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I2C off board distances

Discussion in 'Embedded' started by Colin MacDougall, Sep 16, 2004.

  1. Has anyone any experience of running an I2C bus from
    a PCB to a remote I2C device ? I am thinking of
    connecting a remote Dallas Semiconductor I2C temperature
    sensor IC to a micro over a length of 4 or 5 metres of
    wire. The temp sensor would be fixed to the ceiling to
    measure room temperature and the micro would be in a
    monitoring / control box on the wall.

    Could I run this at the typical 400 KHz clock speed with
    a decent bit of screened cable ?

    Colin
     
    Colin MacDougall, Sep 16, 2004
    #1
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  2. Colin MacDougall

    Tauno Voipio Guest

    IMHO, no.

    The I2C bus is an open-drain/collector -bus. The cable
    capacitance will kill your rise times. Also the system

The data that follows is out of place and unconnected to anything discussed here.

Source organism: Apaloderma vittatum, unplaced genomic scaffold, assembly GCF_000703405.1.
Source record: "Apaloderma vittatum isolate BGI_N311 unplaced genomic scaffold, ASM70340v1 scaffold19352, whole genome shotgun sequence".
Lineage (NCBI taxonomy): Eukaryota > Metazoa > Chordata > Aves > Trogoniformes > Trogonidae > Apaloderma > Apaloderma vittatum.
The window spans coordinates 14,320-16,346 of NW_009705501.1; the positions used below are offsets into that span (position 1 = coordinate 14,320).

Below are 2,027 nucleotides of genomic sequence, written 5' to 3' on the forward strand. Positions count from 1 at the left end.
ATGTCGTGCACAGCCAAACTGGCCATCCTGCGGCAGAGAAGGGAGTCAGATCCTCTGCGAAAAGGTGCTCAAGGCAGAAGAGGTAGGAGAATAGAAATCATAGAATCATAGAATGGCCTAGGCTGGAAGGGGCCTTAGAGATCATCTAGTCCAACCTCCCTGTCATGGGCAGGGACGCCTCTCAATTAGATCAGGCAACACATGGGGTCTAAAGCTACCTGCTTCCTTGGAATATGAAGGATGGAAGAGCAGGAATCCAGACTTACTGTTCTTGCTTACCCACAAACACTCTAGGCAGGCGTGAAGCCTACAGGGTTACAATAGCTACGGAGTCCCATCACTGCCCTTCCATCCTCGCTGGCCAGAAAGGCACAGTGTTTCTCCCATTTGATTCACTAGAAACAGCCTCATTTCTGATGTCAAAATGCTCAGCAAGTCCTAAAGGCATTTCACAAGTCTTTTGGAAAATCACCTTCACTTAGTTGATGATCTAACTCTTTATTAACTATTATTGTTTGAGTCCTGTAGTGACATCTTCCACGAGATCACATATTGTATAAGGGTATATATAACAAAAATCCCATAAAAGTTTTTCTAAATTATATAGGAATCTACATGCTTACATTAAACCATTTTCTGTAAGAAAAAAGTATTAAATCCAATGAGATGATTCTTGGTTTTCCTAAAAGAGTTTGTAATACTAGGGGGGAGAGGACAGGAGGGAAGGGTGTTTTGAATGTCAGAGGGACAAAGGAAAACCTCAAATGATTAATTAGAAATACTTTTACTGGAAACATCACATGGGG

is too fragile for real world use - think about all
    noise and possible ESD.

    Tauno Voipio
    tauno voipio (at) iki fi
     
    Tauno Voipio, Sep 16, 2004
    #2
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  3. The ACCESS bus is/was based on I2C and designed to work off-board,
    hoewever it operates at 100KHz.

    http://www.semtech.com/pdf/abusv30.pdf

    Best regards,
    Spehro Pefhany
     
    Spehro Pefhany, Sep 16, 2004
    #3
  4. Look at the Philips web, they have i2c info and also do
    i2c expanders/buffers for this type of application.

    Since this is room temperature, I would drop the 400KHz
    spec, and as you are reading slow data fields, you can
    use 'reality check' software to improve noise tolerance.
    -ie run as slow as you can tolerate, and design to
    tolerate disturbances.

    -jg
     
    Jim Granville, Sep 16, 2004
    #4